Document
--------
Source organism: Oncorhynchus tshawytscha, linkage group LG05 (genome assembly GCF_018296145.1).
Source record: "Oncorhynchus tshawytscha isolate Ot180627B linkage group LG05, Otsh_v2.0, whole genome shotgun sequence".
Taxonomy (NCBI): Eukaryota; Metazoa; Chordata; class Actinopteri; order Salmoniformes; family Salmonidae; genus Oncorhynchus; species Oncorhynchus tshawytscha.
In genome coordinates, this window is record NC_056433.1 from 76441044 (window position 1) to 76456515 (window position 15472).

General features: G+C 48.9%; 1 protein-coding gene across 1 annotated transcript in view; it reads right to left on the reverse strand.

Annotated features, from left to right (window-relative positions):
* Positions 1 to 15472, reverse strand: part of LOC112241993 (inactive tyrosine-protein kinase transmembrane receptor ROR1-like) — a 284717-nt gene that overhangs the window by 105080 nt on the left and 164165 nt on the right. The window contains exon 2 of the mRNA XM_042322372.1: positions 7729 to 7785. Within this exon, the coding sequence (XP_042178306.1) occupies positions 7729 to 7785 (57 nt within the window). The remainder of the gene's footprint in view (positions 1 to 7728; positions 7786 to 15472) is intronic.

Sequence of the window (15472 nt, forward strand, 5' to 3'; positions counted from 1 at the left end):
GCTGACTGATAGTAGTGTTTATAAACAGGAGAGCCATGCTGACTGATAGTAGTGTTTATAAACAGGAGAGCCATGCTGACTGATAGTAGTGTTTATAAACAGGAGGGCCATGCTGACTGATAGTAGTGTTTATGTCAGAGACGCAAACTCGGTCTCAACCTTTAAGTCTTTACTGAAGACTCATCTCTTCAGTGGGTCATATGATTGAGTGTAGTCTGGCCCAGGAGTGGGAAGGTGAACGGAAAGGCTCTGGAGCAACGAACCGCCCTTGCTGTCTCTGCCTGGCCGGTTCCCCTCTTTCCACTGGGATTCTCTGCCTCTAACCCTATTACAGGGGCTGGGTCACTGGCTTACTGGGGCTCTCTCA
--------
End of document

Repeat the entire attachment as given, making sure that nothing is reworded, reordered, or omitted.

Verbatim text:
Source organism: Oncorhynchus tshawytscha, linkage group LG05 (genome assembly GCF_018296145.1).
Source record: "Oncorhynchus tshawytscha isolate Ot180627B linkage group LG05, Otsh_v2.0, whole genome shotgun sequence".
Taxonomy (NCBI): Eukaryota; Metazoa; Chordata; class Actinopteri; order Salmoniformes; family Salmonidae; genus Oncorhynchus; species Oncorhynchus tshawytscha.
In genome coordinates, this window is record NC_056433.1 from 76441044 (window position 1) to 76456515 (window position 15472).

General features: G+C 48.9%; 1 protein-coding gene across 1 annotated transcript in view; it reads right to left on the reverse strand.

Annotated features, from left to right (window-relative positions):
* Positions 1 to 15472, reverse strand: part of LOC112241993 (inactive tyrosine-protein kinase transmembrane receptor ROR1-like) — a 284717-nt gene that overhangs the window by 105080 nt on the left and 164165 nt on the right. The window contains exon 2 of the mRNA XM_042322372.1: positions 7729 to 7785. Within this exon, the coding sequence (XP_042178306.1) occupies positions 7729 to 7785 (57 nt within the window). The remainder of the gene's footprint in view (positions 1 to 7728; positions 7786 to 15472) is intronic.

Sequence of the window (15472 nt, forward strand, 5' to 3'; positions counted from 1 at the left end):
GCTGACTGATAGTAGTGTTTATAAACAGGAGAGCCATGCTGACTGATAGTAGTGTTTATAAACAGGAGAGCCATGCTGACTGATAGTAGTGTTTATAAACAGGAGGGCCATGCTGACTGATAGTAGTGTTTATGTCAGAGACGCAAACTCGGTCTCAACCTTTAAGTCTTTACTGAAGACTCATCTCTTCAGTGGGTCATATGATTGAGTGTAGTCTGGCCCAGGAGTGGGAAGGTGAACGGAAAGGCTCTGGAGCAACGAACCGCCCTTGCTGTCTCTGCCTGGCCGGTTCCCCTCTTTCCACTGGGATTCTCTGCCTCTAACCCTATTACAGGGGCTGGGTCACTGGCTTACTGGGGCTCTCTCA